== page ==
The Real History of Christmas Trees

·5 min read

Whether freshly cut or artificial, the evergreen tree is among the most iconic features of the holiday season — a joy to decorate and to behold, with its homemade ornaments, twinkling lights, and a show-stopping tree topper to complete the magical effect. But few people actually know the history of Christmas trees behind the tradition. So, why do we have Christmas trees in our homes and businesses (and just about everywhere else) at this time of year, anyway?

You’d make a logical assumption if you guessed the practice of chopping down evergreen trees for celebratory display originated with Christianity. After all, Christmas is a Christian holiday, and the tree is among its most recognizable symbols. But you’d be wrong: The tradition dates much further back, all the way back to the times of the ancient Egyptians. In fact, the real origin of the modern practice — and its adaptations along the way — might surprise you.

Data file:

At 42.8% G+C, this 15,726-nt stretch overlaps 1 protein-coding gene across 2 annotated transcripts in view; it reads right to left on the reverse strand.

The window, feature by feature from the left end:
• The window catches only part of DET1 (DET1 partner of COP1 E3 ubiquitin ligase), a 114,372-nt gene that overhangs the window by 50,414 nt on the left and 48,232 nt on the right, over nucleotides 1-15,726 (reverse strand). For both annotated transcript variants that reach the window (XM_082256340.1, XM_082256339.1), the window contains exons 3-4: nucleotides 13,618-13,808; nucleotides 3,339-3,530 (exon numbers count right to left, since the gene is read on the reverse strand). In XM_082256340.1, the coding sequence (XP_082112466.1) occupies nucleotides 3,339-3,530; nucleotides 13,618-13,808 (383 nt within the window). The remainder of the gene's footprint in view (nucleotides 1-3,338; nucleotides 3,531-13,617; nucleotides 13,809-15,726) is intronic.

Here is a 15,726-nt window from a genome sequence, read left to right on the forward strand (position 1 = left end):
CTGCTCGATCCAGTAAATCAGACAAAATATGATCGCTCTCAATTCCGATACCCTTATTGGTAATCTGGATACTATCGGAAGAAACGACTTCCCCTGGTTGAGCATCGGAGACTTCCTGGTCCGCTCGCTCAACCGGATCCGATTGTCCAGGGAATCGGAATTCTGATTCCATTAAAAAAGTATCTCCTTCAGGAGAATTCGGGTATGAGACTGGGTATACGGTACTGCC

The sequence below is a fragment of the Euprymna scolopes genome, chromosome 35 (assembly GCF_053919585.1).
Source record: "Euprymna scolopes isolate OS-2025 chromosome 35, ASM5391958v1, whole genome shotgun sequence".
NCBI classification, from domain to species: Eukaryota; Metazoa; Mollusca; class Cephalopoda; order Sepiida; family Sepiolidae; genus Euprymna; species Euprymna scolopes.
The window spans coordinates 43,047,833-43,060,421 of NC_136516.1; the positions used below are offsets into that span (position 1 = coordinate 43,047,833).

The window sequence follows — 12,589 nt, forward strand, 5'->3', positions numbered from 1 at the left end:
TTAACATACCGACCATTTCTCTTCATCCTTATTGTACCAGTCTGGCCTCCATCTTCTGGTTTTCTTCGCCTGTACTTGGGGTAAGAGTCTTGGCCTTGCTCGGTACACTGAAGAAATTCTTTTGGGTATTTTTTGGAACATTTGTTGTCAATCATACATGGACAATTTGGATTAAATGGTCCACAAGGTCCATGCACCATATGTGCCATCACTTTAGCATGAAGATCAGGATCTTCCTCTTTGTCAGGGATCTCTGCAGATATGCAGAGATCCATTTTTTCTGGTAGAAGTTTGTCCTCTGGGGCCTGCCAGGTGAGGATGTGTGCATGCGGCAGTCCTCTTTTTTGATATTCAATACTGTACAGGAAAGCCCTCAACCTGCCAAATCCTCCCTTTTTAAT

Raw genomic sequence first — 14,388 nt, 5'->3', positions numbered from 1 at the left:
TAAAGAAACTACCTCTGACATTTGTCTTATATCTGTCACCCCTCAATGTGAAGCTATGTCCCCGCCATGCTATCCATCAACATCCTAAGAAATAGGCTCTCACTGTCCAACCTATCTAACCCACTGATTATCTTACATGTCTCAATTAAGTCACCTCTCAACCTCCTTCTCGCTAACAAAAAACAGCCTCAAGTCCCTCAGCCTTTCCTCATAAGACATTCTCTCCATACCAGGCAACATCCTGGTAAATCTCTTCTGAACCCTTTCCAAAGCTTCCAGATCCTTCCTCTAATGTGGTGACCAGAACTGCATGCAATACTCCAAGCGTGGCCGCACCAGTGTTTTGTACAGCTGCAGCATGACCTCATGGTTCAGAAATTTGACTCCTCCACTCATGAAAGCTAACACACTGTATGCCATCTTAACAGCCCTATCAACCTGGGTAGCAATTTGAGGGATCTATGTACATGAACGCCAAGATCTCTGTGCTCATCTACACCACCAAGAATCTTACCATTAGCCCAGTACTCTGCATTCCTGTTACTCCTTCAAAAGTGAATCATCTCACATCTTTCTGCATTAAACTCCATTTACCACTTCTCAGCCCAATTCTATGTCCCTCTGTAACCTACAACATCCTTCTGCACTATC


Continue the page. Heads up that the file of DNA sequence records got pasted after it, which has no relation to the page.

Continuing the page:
For a dose of trivia that will impress your loved ones around the Christmas dinner table or wow that holiday party crowd, read on for a deeper dive into the history of Christmas trees.

Photo credit: dszc - Getty Images
Photo credit: dszc - Getty Images

And if you’re really feeling the holiday spirit, take a look at our guides to irresistible holiday desserts, gingerbread recipe ideas, holiday craft projects for the whole family, and inspiring Christmas quotes that capture the holiday season.

History of the Christmas Tree: Early Origins of the Tradition

Each year at the time of the winter solstice, ancient Egyptians celebrated by decorating their temples and homes with evergreen trees and wreaths. The prosperous plant represented everlasting life, peace, and opulence, which was important because winter was a time when their sun god, Ra, was ill and weak, reports History.com. After the solstice, Ra would slowly start glowing brighter and stronger, and an evergreen's immortality symbolized the triumph of life over death.